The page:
I know how old I am. Got a birth certificate.
What about stars? No birth certificate with cute little footprints…do they still do that? Figuring out a star’s age is a labor of investigative science. Fortunately, we live in a time where the tools for determining a star’s age are readily available.
That said, tools provide the investigator with results. As with a table saw, if the user didn’t square up the blade and fence properly, the cut will be off. That result will impact how the finished project works. With woodworking small errors can sometimes be hidden within the context of the finished piece.
Not so with astronomy and astrophysics. Tools must be calibrated at a precision so fine only a minute error might be acceptable. Why? Distance. Distances are so immense small errors get magnified to a point of generating worthless results. They cannot be hidden. That’s one reason science is in continuous flux when it comes to findings. As tools get better, results get better, things become clearer. Change.
Determining the age of a star has been one of the trickier problems to solve. You see, stars have an exceedingly long middle age (main sequence) where they appear the same for billions of years. Early astronomers really had a difficult challenge. The basic pieces of information needed to begin are the star’s distance, mass, spectral type, and rate of luminosity increase. Friedrich Bessel made the first distance measurement in 1838. Friedrich Georg Wilhelm von Struve and S. W. Burnham studied binary stars and their data helped with the determination of stellar mass. Annie J. Cannon developed the modern spectral classification of stars in 1901. Luminosity was first estimated by Hipparchus and has been refined over the centuries. However, luminosity increase change is stable only during a star’s middle age and not helpful with young or old stars.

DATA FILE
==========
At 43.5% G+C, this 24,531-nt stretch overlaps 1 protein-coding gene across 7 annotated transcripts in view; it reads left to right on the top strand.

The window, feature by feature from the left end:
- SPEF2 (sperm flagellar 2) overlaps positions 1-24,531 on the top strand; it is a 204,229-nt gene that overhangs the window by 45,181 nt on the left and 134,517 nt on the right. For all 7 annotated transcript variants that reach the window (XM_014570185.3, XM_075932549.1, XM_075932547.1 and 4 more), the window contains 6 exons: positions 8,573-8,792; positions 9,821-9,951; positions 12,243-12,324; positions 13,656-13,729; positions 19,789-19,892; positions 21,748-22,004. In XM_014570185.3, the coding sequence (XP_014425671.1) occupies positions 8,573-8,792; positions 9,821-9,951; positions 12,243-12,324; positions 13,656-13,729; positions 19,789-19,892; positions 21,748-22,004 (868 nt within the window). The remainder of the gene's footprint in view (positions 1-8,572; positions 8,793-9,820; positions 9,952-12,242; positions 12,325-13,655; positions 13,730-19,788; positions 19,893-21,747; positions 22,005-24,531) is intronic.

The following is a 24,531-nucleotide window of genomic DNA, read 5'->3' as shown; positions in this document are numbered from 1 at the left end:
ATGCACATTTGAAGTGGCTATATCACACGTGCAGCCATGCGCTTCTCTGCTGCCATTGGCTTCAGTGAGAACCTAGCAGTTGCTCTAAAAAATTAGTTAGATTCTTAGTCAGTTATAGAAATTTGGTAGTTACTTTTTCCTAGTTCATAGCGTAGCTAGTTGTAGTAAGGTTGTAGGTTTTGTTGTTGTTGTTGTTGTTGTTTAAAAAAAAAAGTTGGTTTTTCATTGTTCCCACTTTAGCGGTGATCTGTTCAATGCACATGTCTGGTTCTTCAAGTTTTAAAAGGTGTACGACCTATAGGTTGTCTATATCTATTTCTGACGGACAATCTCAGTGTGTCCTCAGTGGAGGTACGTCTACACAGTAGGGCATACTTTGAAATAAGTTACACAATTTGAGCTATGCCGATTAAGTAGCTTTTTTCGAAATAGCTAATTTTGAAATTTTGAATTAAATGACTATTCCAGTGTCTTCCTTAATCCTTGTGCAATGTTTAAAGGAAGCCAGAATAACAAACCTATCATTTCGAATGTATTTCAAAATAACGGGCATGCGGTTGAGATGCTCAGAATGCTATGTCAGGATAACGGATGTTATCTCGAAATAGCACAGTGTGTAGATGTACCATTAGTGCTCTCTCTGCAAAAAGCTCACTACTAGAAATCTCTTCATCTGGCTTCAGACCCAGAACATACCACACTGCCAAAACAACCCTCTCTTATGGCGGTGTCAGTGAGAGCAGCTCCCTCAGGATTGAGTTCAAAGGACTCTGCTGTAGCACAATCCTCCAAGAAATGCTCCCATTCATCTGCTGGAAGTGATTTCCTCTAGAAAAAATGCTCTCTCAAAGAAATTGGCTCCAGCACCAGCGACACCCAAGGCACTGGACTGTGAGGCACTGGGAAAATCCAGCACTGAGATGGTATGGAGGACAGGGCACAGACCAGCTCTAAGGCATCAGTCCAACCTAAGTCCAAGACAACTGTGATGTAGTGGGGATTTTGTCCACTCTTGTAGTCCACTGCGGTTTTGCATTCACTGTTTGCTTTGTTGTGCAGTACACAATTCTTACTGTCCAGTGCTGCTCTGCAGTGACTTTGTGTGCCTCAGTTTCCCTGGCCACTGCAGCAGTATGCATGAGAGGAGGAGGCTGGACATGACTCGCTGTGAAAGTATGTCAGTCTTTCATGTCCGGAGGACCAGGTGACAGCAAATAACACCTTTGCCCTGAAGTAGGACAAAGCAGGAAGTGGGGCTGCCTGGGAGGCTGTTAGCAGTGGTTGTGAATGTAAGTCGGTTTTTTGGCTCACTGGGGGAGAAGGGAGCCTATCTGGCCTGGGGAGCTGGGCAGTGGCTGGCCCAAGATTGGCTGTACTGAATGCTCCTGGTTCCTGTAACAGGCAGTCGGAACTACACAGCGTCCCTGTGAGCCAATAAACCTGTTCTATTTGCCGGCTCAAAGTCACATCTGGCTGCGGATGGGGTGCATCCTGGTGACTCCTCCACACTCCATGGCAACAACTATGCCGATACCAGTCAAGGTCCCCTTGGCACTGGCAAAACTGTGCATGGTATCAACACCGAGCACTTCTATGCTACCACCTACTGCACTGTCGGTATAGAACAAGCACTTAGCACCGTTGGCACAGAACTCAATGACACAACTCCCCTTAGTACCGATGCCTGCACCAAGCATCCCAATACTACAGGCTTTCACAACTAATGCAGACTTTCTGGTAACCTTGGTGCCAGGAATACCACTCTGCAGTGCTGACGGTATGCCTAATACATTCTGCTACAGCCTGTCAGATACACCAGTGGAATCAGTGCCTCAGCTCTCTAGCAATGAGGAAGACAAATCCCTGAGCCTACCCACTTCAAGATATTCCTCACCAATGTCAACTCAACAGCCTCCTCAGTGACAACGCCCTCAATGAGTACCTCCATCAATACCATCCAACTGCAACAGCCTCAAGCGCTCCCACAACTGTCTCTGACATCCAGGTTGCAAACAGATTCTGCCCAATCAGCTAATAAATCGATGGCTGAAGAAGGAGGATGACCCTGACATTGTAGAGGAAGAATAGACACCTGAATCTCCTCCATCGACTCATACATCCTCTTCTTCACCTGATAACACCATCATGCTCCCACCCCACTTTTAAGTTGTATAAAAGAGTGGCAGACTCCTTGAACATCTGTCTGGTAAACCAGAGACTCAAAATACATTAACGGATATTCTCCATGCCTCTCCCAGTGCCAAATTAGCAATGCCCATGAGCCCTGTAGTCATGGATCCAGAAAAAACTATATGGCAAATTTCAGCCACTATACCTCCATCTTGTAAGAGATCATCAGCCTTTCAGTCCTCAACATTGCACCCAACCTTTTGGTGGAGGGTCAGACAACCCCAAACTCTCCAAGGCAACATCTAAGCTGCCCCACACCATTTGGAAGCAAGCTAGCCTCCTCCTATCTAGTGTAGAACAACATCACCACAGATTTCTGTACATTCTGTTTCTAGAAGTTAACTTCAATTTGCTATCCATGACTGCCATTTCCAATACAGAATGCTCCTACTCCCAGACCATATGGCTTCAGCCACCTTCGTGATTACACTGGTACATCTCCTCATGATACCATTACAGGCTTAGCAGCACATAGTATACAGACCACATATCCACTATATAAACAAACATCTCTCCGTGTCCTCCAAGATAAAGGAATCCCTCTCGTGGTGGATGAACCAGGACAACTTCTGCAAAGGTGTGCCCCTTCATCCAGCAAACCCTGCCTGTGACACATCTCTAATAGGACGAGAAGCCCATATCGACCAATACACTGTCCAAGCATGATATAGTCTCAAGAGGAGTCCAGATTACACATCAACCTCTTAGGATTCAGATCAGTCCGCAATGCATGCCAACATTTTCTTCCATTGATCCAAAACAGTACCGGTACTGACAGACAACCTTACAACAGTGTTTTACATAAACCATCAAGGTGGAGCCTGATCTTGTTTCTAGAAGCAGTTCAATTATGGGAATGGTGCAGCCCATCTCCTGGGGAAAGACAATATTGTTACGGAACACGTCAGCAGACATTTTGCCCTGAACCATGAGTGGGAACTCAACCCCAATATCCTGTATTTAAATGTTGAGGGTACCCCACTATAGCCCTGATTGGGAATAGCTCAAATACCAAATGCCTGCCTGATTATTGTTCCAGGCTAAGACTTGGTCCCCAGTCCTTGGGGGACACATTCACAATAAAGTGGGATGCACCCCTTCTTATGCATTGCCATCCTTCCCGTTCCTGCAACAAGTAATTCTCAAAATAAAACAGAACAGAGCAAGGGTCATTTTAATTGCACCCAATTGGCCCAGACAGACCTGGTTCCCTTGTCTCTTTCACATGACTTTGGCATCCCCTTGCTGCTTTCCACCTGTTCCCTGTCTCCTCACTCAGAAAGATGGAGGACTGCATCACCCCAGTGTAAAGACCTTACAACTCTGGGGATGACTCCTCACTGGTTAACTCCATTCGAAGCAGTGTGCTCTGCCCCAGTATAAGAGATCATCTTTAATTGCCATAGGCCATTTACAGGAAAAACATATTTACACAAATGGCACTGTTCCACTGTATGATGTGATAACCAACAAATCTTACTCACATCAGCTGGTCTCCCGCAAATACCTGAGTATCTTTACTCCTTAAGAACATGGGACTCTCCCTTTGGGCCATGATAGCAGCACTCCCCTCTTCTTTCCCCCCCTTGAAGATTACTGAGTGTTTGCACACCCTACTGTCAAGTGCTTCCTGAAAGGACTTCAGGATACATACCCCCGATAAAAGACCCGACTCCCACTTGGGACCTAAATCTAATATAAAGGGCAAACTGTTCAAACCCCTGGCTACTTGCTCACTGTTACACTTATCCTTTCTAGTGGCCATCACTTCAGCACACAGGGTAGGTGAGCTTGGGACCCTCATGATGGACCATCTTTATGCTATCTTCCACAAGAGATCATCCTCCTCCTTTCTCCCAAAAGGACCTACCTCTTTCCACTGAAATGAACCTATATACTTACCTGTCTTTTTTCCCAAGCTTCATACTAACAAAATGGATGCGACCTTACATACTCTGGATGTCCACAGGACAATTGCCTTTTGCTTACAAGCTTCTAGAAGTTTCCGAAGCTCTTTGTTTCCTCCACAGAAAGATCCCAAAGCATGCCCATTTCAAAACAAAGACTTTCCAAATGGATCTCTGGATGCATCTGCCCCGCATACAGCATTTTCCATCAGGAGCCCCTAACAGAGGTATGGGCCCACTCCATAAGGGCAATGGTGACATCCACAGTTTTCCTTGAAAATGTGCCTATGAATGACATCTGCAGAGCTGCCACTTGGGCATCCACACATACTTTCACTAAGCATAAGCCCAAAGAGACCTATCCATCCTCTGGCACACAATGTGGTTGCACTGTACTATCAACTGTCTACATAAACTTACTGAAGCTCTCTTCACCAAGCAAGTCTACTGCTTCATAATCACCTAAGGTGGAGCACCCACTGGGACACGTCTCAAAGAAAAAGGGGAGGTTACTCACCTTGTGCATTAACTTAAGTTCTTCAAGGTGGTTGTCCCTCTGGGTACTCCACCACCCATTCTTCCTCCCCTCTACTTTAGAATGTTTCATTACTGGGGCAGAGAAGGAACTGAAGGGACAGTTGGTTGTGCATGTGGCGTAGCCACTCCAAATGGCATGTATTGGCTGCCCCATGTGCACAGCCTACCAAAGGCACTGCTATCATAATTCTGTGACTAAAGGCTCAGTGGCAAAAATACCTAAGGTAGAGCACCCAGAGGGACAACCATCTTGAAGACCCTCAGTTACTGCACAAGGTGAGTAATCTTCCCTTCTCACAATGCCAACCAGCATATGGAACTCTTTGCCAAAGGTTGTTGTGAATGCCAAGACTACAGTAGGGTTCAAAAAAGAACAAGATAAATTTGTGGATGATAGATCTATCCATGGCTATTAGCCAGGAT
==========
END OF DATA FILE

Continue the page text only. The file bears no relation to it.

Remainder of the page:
These advances lead to the Hertzsprung-Russell diagram, a visual classification of stellar luminosity, temperature, and spectral class. Makes a great wall poster.
So, by the early twentieth century astronomers had some tools to estimate a star’s age. They soon realized however, estimating a star’s age was still challenging and the tools they had needed refinement. One helpful idea was to examine star clusters, knowing each star in the cluster was a sibling of the others. Each star was about the same age. Their tools could be applied to a cluster to get better resolution and it worked.
A new tool was developed after a discovery by Soren Meibom and colleagues that a star’s rotation rate slows down predictably over time. It has proven to be valuable and is called Gyrochronology.
Determining a star’s age is still challenging but we’re getting better all the time.
What’s in the Sky?
May 24; just after sunset; west-northwest: Venus and Mercury and a crescent Moon line up
If you want to preserve our night sky join us: https://www.facebook.com/groups/166098014710276/